When L.A. city officials cut their landmark cable franchise agreement last month with fiber optic company Western Integrated Networks, it marked a major step in their long-running attempt to bring competition to L.A.'s cable market. But they also hope the Western Integrated deal will bring new life to the city's long-stalled effort to expand its own fiber optic network.

To help jump-start the network, L.A. negotiators got Western Integrated to agree to hook up selected facilities in specific cable franchise zones to its citywide network.

"It provides a big boost for expansion of the city's network," said Paul Janis, assistant general manager of the Information Technology Agency.

Specifically, the deal calls for Western Integrated to provide four fiber optic wires to each designated city facility. That fiber is to be laid simultaneously with Western Integrated's other work in each of the 15 cable franchise zones so as to minimize the disruption. L.A. also has the option to require Western Integrated to lay additional fiber in certain areas for the exclusive use of the city.

For years, Los Angeles has been seeking private sector investments in its fledgling fiber network that surrounds some facilities. With ever-increasing needs for data storage and transfer, city officials want to link up all facilities with fiber optic cables and thus reduce the need for duplicative voice, video and data transmission wires.

"With every facility hooked up to fiber, we estimate we could save $8 million a year in telecommunications costs," Janis said.

Avoiding use of tax dollars

Yet officials have been reluctant to commit taxpayer money to the effort, which could run into the hundreds of millions of dollars. Instead, since the mid-1990s, they have tried to convince private sector fiber providers to fund the effort, either through leasing existing parts of the network or through agreements like that just reached with Western Integrated.

The strategy has proved painfully slow. Besides the Western Integrated agreement, there has been only one lease of the city's network: a small 15-mile stretch from downtown to the harbor area leased to WorldCom Inc.'s MCI group operating subsidiary in February for a total of $950,000 over the next five years. Half of those funds are to be plowed back into expanding other parts of the city network, which translates into an investment of merely $95,000 a year.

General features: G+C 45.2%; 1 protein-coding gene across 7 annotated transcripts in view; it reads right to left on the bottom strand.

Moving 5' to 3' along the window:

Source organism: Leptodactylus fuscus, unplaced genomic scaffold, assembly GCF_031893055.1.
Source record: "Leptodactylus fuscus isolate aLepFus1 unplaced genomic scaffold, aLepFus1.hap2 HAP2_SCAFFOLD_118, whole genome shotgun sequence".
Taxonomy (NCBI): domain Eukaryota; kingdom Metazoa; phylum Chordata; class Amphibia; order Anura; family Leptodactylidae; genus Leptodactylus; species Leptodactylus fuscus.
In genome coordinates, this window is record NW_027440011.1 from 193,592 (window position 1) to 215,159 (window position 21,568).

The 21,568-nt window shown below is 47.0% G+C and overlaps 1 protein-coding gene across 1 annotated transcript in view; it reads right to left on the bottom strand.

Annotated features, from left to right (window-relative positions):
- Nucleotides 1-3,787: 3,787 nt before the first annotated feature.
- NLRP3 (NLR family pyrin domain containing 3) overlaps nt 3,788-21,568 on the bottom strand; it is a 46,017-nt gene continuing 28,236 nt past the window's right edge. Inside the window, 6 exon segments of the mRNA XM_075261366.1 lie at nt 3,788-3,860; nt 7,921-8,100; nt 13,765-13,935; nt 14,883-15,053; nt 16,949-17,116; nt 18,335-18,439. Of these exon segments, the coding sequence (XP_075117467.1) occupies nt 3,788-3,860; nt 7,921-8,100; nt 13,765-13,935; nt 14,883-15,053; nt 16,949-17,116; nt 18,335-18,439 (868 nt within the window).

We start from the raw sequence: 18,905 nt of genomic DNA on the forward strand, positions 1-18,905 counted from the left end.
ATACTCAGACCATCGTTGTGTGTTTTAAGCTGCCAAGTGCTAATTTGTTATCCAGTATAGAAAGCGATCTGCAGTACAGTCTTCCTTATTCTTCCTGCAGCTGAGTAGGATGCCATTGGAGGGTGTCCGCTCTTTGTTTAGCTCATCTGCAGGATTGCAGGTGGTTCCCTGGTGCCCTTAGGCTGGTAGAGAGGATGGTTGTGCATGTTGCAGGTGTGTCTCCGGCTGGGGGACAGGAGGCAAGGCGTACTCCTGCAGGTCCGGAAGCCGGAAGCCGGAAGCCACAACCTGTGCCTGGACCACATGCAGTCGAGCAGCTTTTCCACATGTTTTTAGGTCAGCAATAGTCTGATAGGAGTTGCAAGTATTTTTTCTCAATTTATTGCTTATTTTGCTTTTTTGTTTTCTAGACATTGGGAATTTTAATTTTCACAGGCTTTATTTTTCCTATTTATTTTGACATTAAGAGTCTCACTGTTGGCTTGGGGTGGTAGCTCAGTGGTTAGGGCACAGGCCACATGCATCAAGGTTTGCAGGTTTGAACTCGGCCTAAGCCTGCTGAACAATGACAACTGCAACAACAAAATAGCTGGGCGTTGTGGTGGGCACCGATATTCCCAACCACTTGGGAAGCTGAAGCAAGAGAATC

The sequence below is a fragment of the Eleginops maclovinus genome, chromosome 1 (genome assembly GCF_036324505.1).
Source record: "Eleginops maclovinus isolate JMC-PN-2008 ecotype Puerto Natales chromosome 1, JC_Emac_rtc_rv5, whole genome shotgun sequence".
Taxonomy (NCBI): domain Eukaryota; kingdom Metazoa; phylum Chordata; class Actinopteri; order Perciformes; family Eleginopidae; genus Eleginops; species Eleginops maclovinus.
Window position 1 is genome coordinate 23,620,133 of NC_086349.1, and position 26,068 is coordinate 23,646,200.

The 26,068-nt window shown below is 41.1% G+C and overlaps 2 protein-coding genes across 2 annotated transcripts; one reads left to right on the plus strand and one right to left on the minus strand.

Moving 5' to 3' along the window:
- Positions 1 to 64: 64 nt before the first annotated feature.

Furthermore, there is considerable skepticism about Western Integrated Networks' financial ability to complete what it committed to in its franchise contract. It only has $850 million in available funds to begin a job estimated to cost around $2 billion. If further financing doesn't come through and Western Integrated is forced to drop its fiber program, the company has agreed to pay the city $29 million. However, most of that money would be earmarked for fixing any street cuts left unfinished; expanding the fiber optic network is a much lower priority.

Facilities still not connected

Meanwhile, most of the city's facilities remain unconnected to the fiber network.

"Time is passing the city by on this," said Rohit Shukla, president and chief executive of LARTA, formerly the Los Angeles Regional Technology Alliance. Shukla co-authored a report on L.A.'s telecommunications and fiber optic strategy that was commissioned by former Mayor Richard Riordan and City Councilman Mark Ridley-Thomas.

The city has tens of miles more fiber optic cable available for leasing and has even pre-qualified four fiber providers Axxis, MFS Network Technologies, OSP Consultants Inc. and Pacific Bell. But so far, there have been no takers.

"It's possible that our fiber assets aren't in the right places geographically for these companies," Janis said.

He added that the city is exploring other options, such as using wireless technologies to patch facilities into the digital age.

But Shukla said the city is pursuing the wrong strategy altogether. He recommended in the 1998 report that L.A. abandon its quest for its own fiber optic network and instead team up directly with private sector fiber providers to use their networks.

"They're building a duplicative network, and the private sector has said, 'We don't need that network,'" Shukla said.

Then there's the larger problem of a nationwide fiber glut, which has sharply depressed the fiber market. Right now, Shukla said, there simply isn't a lot of interest in the private sector in expanding fiber networks that are so underutilized. Western Integrated Networks, he said, is one of the few exceptions, which is why there is so much skepticism about its ability to complete the job.

Janis acknowledged that if the city is unable to leverage its existing fiber network to obtain the private sector funds to expand it, then the city would most likely have to turn to taxpayers to finance the expansion.

"It's not an urgent situation right now, but with each passing year, we are missing a significant opportunity to make our communications system much more efficient," Janis said.

For reprint and licensing requests for this article, CLICK HERE.